small and prominent. It is of a golden colour, richly striped all over with bright
red: in use in December and January. Its name is from a hoariness, like a peach,
on the skin of the fruit.



2. BEDFORDSHIRE FOUNDLING.

A fine large oblong kitchen apple, pea-green, with a slight tinge of red: the flesh is
firm, sweet, and juicy; it bakes excellently, and is a very valuable sort: for use in
December and January.
The finest trees and specimens I have seen of this fruit and some others, are in
the Queen's Garden at Bushey.



3. MARMALADE oR WELSH PIPPIN.

An oblong apple, of middle size, flattened at the eye; of a lemon colour, singularly
mottled with whitish spots. It is a good sweet juicy apple, a great favourite in
Wales; of hardy growth, a profuse bearer, and will keep till February.
Blossoms white, with a little pink.



4. RAMBOUR GROS.

A large oval apple, with some slightly projecting ribs; eye and stalk small, and but
little sunk; colour yellow, striped with light red. It bakes well, and has an agree-
able flavour. In use in December and January.























































































J tw flrfr"om vr, Ik om (nw Ifn A' R, A' m A 'n


M, S 9 9, ET 8
?7.1 TRoyal-
2, Gr o Ldei















PLATE XXIX.



1. ROYAL RUSSET.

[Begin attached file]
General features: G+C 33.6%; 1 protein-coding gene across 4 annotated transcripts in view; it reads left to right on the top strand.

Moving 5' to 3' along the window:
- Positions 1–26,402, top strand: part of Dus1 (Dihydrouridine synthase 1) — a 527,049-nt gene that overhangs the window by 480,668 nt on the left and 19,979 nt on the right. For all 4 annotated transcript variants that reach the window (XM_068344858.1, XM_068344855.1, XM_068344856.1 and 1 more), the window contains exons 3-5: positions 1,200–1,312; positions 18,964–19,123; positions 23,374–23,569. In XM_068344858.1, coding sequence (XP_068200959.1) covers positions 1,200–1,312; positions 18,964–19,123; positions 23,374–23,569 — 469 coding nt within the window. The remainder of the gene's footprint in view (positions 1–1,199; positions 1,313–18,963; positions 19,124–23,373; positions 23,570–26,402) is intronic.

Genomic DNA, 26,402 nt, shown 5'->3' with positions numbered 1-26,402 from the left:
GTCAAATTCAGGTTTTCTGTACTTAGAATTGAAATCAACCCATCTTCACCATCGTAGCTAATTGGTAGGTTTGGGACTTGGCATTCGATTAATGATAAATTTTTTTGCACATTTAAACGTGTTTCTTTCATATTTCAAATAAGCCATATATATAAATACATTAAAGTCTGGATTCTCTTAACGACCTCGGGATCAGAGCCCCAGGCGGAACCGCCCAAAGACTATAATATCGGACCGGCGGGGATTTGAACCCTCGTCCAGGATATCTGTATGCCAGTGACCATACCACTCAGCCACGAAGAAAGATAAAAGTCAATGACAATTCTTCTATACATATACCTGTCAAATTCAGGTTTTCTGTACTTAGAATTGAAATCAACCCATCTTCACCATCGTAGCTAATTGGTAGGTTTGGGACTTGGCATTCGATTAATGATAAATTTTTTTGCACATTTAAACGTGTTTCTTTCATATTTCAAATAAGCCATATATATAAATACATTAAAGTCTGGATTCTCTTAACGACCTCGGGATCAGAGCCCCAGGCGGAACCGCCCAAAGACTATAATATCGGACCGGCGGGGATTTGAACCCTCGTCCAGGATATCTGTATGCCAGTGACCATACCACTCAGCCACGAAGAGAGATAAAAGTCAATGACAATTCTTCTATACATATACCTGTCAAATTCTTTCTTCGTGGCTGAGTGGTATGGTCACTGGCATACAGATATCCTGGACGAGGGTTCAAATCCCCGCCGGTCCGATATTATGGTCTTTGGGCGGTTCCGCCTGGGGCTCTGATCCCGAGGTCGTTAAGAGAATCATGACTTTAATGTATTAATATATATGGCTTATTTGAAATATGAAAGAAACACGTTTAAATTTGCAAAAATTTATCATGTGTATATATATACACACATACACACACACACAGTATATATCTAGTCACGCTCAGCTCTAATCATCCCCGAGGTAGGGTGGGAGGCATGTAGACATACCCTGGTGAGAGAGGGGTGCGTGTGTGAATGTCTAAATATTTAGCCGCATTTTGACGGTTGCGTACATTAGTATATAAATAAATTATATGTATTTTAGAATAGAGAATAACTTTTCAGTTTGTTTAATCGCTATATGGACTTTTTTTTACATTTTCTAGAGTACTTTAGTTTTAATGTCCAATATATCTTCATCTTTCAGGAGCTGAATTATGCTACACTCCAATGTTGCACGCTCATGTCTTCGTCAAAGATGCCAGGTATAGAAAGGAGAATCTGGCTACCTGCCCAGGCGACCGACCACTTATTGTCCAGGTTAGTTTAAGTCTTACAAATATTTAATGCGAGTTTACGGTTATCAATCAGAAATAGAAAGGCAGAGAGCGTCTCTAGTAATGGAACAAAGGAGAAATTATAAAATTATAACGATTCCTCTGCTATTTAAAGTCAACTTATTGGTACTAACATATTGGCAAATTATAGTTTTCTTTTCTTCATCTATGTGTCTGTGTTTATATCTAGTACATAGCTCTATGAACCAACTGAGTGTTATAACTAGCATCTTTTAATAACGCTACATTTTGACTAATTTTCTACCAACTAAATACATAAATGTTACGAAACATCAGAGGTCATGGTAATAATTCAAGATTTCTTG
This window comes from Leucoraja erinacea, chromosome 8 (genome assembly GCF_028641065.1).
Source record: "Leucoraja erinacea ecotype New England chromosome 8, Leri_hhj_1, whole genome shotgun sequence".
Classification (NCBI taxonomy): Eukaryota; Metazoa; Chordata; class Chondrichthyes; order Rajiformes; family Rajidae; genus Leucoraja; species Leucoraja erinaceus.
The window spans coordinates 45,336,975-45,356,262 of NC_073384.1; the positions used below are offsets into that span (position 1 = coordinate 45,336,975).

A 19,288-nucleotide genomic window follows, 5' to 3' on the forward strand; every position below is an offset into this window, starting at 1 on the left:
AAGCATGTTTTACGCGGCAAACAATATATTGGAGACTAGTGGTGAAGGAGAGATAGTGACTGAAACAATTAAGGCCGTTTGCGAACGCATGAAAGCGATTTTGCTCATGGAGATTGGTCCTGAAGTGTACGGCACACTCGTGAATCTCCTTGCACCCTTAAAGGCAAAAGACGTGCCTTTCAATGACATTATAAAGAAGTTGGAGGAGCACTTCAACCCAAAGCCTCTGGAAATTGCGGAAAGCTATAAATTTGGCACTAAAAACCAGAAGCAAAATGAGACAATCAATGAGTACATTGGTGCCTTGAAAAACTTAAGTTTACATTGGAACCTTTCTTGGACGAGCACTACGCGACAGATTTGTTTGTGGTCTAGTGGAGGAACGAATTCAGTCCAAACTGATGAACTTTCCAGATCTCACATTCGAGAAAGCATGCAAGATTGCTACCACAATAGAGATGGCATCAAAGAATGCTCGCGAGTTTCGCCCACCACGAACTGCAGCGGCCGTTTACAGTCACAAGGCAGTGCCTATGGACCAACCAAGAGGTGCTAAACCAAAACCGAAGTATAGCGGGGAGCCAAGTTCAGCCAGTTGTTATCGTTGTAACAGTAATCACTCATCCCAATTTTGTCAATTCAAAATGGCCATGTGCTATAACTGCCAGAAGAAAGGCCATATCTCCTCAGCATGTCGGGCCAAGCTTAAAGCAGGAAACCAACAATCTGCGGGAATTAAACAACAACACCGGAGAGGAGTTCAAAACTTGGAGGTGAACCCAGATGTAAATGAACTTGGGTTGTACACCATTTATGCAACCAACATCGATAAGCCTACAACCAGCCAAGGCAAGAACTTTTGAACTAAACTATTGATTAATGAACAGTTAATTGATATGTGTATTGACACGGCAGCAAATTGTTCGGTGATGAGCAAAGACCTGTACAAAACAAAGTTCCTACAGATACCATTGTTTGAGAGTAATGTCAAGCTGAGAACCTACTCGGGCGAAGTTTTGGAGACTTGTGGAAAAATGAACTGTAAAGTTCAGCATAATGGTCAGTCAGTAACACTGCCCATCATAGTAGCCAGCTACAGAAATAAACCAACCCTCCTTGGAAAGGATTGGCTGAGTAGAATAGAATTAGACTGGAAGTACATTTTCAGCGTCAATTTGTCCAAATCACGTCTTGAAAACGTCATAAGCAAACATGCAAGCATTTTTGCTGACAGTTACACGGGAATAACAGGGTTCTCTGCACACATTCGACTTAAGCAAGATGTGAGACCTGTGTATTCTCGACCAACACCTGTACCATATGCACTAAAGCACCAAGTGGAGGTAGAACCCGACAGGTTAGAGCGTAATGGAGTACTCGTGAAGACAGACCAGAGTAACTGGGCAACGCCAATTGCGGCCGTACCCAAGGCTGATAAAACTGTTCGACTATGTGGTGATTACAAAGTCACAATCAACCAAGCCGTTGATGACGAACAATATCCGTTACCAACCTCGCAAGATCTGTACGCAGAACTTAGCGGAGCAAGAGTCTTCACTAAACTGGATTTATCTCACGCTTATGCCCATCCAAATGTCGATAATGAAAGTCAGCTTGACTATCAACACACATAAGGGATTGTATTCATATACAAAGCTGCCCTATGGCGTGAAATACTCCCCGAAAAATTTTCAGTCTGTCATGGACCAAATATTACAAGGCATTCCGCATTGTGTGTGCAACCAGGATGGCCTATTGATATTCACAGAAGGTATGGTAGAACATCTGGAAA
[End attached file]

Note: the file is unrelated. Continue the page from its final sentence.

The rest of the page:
Of globular shape and medium size, coated entirely over with brown russet. It is
an excellent richly flavoured kitchen apple; in use December and January. A good
bearer, but, like most of the Russets, apt to canker if not in loamy rich soil.



2. GOLDEN RUSSET.

An oblong apple, of middle size when ripe, of a fine golden colour, slightly spread
over with light brown russet. It is a high-flavoured sweet apple, suitable either for
the table or kitchen. In perfection through December and January. The tree grows
freely and bears well, but is rather apt to canker.



3. FRENCH PIPPIN.

(Or rather, FRENCH RUSSET.) A sauce apple above the middle size, of globular shape;
the eye small and prominent: its ground colour is a yellowish green, the sun side faint
red; about half the apple is generally russety. It has a pleasant flavour, but is rather
light in substance, for which defect it makes amends by a vigorous growth, ample
produce, and seldom suffering by canker or blight. Its season is from November
till January.


4. LARGE RUSSET.

A fine old well-known large sauce apple, mentioned in Evelyn's Collection. It is of
oblong shape; green ground colour, covered nearly all over with brown russeting. It
is of fine flavour, and bakes well. Will keep till February or March. The tree, like
some other old apples imported from Normandy, is apt to canker, and seems rather
on the decline.
























































3 4
1.01Osterly 3.Winter Strawberry'
Z.Lewis's Incomparabl. 4.Hanwell S6u-iing


*















PLATE XXX.



1. OSTERLEY APPLE.
A seedling from the Ribston Pippin, raised by Mr. Ellis the gardener at Osterley